November 19, 2020
According to a recent study published in Annals of Emergency Medicine, reimbursement for common emergency medicine services decreased for physicians in the last 20 years.
Jordan R Pollock, BS, Mayo Clinic Alix School of Medicine, Scottsdale, Mayo Clinic, AZ, and colleagues, examined the change in reimbursement rates for emergency physician services by evaluating the monetary trends of the most common emergency services between the years 2000 and 2020.
Data was obtained using current emergency medicine procedural terminology (CPT) codes in from the American College of Emergency Physicians. The researchers then input the CPT codes using the Physician Fee Schedule Look-Up Tool from the Centers for Medicare & Medicaid Services, and extracted reimbursement data. All monetary data was adjusted to reflect inflation to 2020 US dollars and the total percentage change in reimbursement were calculated on the basis of these adjusted trends for all included services, explained researchers.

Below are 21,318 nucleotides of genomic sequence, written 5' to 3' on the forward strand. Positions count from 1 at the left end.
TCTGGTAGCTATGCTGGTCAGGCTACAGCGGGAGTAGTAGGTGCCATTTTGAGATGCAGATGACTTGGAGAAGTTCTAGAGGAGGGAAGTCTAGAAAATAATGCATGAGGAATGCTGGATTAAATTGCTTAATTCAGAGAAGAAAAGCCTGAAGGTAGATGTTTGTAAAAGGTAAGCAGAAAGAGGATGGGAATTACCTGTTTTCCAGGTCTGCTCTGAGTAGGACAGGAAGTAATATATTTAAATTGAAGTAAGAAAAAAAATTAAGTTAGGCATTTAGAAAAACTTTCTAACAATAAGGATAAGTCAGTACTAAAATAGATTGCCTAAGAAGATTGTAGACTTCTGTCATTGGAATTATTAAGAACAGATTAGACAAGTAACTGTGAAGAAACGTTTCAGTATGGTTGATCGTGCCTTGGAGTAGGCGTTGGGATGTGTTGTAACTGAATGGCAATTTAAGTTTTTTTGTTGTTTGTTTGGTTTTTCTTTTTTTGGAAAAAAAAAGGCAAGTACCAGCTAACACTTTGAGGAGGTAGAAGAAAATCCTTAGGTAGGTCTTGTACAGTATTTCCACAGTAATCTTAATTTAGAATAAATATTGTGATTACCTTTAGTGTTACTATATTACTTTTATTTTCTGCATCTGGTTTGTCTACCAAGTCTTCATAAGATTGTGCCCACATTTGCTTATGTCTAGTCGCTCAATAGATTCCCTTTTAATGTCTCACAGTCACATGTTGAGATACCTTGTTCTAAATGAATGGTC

According to the findings, reimbursement for the most common services decreased by an average 29.13% in the last two decades. The results also show a steady decrease for adjusted reimbursement rates for the study timeline—averaging a 1.61% decline each year.
Laceration repairs, up to 7.5cm, were recorded with the highest declination rates, with the top 4 relevant CPT codes decreasing by more than 60%.
“Knowledge of these trends is essential to address current controversies in emergency medicine billing adequately and advocate for sustainable payment system reform,” researchers concluded.
Pollock JR, Bollig TR, Haglin JM, et al. Medicare reimbursement to physicians decreased for common emergency medicine services from 2000 to 2020. Ann Emerg Med. 2020 Nov;6(5): 621-624. doi.org/10.1016/j.annemergmed.2020.06.017